And you know, when you take on something like this, you read a book like this, you know that it's going to be an adventure. That's part of what draws you to it.
Being a writer is like having homework every night for the rest of your life.
That was certainly true the first time, when I did Body Heat, the first movie that I directed. I was looking for a vessel to tell a certain kind of story, and I was a huge fan of Film Noir, and what I liked about it was that it was so extreme in style.
I loved Alien, and I loved Carrie, and I loved The Exorcist - those were big movies for me. They were just brilliantly done, and unusual, and they all took horror to some new place.
I want everything I do to have humor in it, because it seems to me that all of life has that.
I haven't seen Clones, which has been during this period when I haven't seen much of anything, but I did see Phantom Menace, and see my feelings about it - see, first of all, I think that when you make a lot of movies, your attitude about the movies changes.
If your work is going to draw from life, you'd better work very hard to keep up with reality.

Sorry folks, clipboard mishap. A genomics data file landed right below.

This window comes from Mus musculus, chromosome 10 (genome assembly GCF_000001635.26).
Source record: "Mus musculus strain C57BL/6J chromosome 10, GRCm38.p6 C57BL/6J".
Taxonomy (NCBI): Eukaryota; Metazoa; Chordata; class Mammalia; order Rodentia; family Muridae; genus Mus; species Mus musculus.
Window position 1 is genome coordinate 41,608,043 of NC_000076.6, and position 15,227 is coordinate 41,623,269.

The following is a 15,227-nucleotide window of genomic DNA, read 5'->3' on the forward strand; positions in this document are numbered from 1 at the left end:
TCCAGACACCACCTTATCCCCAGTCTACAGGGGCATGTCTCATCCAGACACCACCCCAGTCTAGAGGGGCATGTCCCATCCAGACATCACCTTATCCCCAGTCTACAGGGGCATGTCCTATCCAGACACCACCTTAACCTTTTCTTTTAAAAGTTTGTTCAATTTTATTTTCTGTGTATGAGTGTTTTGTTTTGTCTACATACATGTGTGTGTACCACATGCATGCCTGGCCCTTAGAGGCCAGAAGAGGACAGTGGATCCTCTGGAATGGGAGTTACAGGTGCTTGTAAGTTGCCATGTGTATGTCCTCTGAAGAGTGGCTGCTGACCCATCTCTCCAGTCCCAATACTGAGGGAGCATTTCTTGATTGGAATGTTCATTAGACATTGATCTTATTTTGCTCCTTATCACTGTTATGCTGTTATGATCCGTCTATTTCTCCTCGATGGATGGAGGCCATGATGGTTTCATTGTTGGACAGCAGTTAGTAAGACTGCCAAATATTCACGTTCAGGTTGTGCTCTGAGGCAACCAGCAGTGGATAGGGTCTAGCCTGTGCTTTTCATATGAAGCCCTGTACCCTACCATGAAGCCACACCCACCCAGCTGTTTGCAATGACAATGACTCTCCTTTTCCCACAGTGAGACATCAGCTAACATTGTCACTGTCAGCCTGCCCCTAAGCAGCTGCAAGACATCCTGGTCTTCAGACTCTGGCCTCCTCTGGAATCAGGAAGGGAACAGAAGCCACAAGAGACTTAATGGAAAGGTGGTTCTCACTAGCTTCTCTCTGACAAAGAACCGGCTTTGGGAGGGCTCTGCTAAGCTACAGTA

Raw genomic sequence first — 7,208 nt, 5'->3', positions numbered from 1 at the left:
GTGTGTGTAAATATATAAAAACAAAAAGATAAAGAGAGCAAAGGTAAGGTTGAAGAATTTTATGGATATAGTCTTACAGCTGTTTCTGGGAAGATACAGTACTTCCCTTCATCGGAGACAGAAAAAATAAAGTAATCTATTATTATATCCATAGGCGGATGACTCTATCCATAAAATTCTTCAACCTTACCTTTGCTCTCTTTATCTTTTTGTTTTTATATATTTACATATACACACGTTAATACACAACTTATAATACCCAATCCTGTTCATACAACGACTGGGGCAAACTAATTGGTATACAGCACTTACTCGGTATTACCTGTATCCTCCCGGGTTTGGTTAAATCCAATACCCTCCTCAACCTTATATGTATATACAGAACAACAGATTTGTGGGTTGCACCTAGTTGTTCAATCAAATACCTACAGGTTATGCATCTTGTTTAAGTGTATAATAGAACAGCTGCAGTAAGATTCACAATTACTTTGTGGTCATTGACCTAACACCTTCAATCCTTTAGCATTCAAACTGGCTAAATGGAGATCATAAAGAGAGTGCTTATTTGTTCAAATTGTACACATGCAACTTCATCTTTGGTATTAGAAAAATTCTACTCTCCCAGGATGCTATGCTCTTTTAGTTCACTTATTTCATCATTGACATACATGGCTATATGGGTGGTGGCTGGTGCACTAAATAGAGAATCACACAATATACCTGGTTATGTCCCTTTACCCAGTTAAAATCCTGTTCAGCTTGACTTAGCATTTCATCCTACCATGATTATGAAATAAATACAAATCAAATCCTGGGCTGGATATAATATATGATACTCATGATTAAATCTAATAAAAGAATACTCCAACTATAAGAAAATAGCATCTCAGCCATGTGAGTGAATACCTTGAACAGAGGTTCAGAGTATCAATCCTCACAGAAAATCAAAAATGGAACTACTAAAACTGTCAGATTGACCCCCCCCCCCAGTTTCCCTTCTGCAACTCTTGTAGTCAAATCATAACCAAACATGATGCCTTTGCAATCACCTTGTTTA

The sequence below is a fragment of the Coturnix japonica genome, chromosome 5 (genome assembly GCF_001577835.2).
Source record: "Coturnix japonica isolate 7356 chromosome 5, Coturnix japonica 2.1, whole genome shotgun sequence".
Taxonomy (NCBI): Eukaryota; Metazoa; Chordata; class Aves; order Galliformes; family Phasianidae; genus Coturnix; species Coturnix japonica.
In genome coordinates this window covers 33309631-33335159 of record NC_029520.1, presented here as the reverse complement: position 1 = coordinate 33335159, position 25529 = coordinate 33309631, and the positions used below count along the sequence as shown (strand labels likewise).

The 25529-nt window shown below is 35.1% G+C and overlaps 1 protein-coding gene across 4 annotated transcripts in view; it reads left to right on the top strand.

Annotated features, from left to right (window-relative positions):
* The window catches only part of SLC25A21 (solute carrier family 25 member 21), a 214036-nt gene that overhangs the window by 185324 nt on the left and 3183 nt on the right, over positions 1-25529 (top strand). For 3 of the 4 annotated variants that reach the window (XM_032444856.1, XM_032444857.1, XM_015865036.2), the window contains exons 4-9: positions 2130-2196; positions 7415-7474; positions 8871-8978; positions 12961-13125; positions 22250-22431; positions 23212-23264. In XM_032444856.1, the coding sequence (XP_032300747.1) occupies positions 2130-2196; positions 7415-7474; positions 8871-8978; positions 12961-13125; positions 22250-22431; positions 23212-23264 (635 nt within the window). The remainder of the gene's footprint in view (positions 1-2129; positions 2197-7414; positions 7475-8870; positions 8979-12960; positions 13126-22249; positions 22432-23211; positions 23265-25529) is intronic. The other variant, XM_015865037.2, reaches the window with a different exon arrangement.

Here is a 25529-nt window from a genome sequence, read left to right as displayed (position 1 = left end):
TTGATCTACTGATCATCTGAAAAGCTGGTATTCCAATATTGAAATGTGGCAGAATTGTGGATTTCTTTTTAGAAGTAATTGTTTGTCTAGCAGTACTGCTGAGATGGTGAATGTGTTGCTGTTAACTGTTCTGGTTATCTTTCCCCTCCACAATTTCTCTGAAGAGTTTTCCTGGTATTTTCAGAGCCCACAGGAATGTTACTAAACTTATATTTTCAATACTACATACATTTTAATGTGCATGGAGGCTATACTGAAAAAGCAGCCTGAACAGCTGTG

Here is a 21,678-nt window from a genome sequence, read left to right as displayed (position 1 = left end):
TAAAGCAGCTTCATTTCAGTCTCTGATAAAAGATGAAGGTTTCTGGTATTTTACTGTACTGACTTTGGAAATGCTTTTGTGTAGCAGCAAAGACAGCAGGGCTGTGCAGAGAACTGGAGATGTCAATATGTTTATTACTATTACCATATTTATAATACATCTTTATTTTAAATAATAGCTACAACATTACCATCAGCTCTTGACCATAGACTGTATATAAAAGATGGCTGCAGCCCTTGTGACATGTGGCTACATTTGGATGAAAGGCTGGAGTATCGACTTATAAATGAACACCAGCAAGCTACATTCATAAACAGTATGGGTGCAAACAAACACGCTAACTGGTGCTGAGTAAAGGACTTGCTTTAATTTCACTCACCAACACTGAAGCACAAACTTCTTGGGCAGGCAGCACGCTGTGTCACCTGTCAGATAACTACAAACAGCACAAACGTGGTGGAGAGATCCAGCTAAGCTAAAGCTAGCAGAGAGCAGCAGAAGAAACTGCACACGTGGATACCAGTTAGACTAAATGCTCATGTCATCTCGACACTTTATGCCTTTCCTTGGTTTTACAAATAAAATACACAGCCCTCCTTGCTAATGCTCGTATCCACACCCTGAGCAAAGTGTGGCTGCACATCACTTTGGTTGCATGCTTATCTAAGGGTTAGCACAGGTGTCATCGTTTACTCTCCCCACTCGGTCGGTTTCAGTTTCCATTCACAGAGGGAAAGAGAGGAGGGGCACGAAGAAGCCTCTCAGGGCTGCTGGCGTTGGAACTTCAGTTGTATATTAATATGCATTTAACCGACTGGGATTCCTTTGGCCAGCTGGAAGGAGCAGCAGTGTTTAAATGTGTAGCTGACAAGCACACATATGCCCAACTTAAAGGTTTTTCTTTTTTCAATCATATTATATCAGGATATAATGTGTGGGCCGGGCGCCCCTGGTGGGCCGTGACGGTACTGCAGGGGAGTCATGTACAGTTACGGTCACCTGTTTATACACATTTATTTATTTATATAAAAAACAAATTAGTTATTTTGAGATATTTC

I mean, the trouble with some of the kind of relationship movies I've done, is there's only so many ways you can shoot a conversation. I was really tired of talking heads.
Any story that Billy Wilder told, you can tell in a Western.
It's against my programming to impersonate a deity.
The kind of pace that you want to use in a Western - just to acknowledge the land in the distance that everyone has to travel, and the way things develop sort of slowly - it's almost the antithetical of what's currently going on in the movies, you know.
It's hard enough to get any movie made, and when you take on these tough genres - and I've done it a couple times - it just makes the whole struggle more.
The movies that made me want to make movies were action movies, and thrillers, and Kurosawa films, you know, where you have an opportunity every day to shoot it in an unusual way. I was looking for something like that.
I really liked Carrie a lot. That was one of Brian De Palma's best movies.
I didn't really want to do another sequel. I go to those movies, and I just sort of enjoy them like a viewer.
But, George and Steven asked me to write the Indiana Jones sequels, and I didn't want to.
Almost every other Western in the last ten years has failed, since Dances with Wolves.
With Westerns you have the landscape is important, and it's empty, and only you populate it. When you populate it, you can tell any kind story that Shakespeare told, you can tell in a Western.
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